The Last Federation Review
Arcen Games is known for really branching out when it comes to their video games. Titles like A Valley Without Wind and Shattered Haven offer a unique take on gaming within the indie community. They are also known for kick-ass soundtracks. Their latest title is The Last Federation and it is a new take on space strategy games. AI War was the first of it’s kind and The last Federation is no different. However, this game has many of the same problems as Skyward Collapse and Bionic Dues.
You are a survivor belonging to a now near extinct race of people. Hence the name, “Last Federation”. It is up to you to build the race back up and make nice with whomever is willing to help in the universe. This has to all be done by yourself, in a small ship. Can you be a diplomat or a military general? How about leaving that behind and becoming someone who just does whatever they want for the highest bidder? The Last Federation gives you that option.
The story is pretty cool if you have the right amount of patience. There is a lot to read in this game and in a world were voice acting is common place people these days seem to be more relucant to actually reading stuff. This game is filled with lore that enrich the atmosphere of The Last Federation and it is quite something to behold. It is not easy creating a game without using some kind of source material like Greek Mythology or something. The amount of content is vast, just like space. However, your willingness to explore all of this lore is entirely up to you, like I said, a lot of reading.
Spaceship battles is only half of the gameplay. However, it is the most enjoyable part about The Last Federation. Combat is turn based and takes place in two phases. The planning phase, this is where you divert energy to different parts of your ship, the path your ship will travel, and the target your weapons will fire at. After these choices are made, everything on screen moves the way they were supposed to. Some weapons are better against other ships. You have to breach shields and hulls to destroy a ship and that requires you to anticipate when to switch your weapons. Careful though, odds are you will be outnumbered so prioritizing targets is crucial.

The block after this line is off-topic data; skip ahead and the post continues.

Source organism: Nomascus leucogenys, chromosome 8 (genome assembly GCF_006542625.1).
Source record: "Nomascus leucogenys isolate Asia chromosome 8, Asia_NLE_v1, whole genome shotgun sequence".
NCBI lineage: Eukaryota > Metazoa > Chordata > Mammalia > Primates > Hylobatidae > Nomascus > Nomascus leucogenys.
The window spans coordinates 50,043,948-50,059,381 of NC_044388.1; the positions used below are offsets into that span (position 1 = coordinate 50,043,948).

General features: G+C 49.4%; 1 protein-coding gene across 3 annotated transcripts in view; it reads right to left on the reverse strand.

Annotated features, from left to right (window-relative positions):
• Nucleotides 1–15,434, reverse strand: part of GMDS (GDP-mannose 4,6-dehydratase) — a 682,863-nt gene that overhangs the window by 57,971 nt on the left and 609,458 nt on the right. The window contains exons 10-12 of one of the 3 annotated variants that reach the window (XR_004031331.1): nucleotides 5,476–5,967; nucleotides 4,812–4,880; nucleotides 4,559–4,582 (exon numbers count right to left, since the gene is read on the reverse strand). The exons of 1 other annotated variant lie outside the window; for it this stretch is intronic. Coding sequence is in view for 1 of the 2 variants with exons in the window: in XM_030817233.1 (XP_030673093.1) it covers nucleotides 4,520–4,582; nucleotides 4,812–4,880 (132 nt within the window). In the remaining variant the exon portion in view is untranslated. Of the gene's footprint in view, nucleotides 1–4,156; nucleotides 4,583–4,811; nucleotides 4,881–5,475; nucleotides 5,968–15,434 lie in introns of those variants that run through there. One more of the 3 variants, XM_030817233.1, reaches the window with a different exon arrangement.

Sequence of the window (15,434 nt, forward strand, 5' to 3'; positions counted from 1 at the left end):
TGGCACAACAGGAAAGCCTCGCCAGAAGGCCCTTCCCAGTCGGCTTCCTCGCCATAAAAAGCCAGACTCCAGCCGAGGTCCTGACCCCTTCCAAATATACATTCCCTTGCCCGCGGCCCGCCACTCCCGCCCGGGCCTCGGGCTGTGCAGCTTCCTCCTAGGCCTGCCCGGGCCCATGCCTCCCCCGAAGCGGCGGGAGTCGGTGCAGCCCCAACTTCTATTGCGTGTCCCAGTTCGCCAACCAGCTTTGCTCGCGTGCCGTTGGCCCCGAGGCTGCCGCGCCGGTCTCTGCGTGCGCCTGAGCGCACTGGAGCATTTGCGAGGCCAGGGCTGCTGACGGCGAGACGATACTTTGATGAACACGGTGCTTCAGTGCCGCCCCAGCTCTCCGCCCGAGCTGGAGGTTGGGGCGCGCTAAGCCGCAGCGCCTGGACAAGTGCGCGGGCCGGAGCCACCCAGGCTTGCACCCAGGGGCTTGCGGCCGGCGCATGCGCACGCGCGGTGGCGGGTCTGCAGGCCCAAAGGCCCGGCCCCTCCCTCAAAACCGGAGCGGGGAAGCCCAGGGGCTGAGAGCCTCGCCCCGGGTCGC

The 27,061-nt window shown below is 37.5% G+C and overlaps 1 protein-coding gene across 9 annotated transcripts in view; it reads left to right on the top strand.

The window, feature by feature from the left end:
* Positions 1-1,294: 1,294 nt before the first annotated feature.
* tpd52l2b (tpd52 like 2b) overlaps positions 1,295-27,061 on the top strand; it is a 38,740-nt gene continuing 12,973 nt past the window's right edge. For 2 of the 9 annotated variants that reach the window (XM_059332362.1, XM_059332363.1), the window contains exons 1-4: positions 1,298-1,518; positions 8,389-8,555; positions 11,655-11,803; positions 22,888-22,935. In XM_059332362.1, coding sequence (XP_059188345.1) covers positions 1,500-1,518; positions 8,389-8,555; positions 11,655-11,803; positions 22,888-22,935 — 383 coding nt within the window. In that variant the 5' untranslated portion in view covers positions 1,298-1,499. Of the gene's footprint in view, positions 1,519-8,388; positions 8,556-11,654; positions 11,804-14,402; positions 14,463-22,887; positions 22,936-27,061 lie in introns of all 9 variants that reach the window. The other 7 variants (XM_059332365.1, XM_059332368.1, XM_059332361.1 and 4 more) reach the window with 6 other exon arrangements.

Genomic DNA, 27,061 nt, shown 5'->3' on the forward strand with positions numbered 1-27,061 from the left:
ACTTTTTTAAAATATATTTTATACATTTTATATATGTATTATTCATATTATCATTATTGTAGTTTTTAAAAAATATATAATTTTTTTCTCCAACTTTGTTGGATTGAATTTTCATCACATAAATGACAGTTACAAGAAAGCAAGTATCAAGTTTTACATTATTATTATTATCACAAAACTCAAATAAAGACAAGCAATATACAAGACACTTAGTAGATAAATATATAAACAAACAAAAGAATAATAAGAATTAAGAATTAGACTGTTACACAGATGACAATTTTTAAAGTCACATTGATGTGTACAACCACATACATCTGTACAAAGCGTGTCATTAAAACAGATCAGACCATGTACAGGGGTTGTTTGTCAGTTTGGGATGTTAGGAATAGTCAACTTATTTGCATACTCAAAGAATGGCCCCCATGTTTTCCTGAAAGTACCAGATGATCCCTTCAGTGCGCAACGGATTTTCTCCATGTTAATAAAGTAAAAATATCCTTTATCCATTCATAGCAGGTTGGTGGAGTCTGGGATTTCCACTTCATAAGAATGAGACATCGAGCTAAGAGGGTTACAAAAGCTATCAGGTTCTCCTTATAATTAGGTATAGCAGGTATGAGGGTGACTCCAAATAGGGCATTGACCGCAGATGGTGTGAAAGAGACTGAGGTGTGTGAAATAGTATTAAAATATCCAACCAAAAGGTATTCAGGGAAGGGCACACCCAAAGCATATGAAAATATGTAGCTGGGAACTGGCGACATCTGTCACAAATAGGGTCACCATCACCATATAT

The other part of the gameplay is when you are not on missions. This is where many of The Last Federation’s problems start to surface. The obvious ones are the menus. The text is rather small and there is a lot of information on the screen. It clutters the user interface and makes the game difficult to play because not only is there a lot of information, you will be flipping through a large number of menus just to do a simple gathering mission. There is a lot of content, but it is very overwhelming. It only gets bigger from the start of the game. The diplomacy is cool, and how you build relationships with other races is also well done, but to get to the point to where these parts actually matter is very time consuming and exhausting.
The cluttered menus bring up the next problem with The Last Federation. Conveyance. I say this a lot in my reviews for indie games because I feel like it is a continuing problem. I understand that many game developers do not want to hold the gamer’s had while playing. However, that is no excuse to throw so much information on a screen and expect the gamer to remember everything then automatically know what to do. The Last Federation has a lot of “What do I do? Where do I go?” Moments and it can be rather frustrating.
These were the biggest problems I faced when playing Arcen’s new game. They delivered on a unique gameplay experience, but it takes a niche click of gamer to really enjoy this sort of game. Of course the art style is brilliant and the soundtrack is phenomenal. Sadly the game’s overworld gameplay holds it back from being something you could neglect your responsibilities for. I give The Last Federation a 6/10. The problems this game had, were really hard to forgive. However, this game can still be fun and it is playable.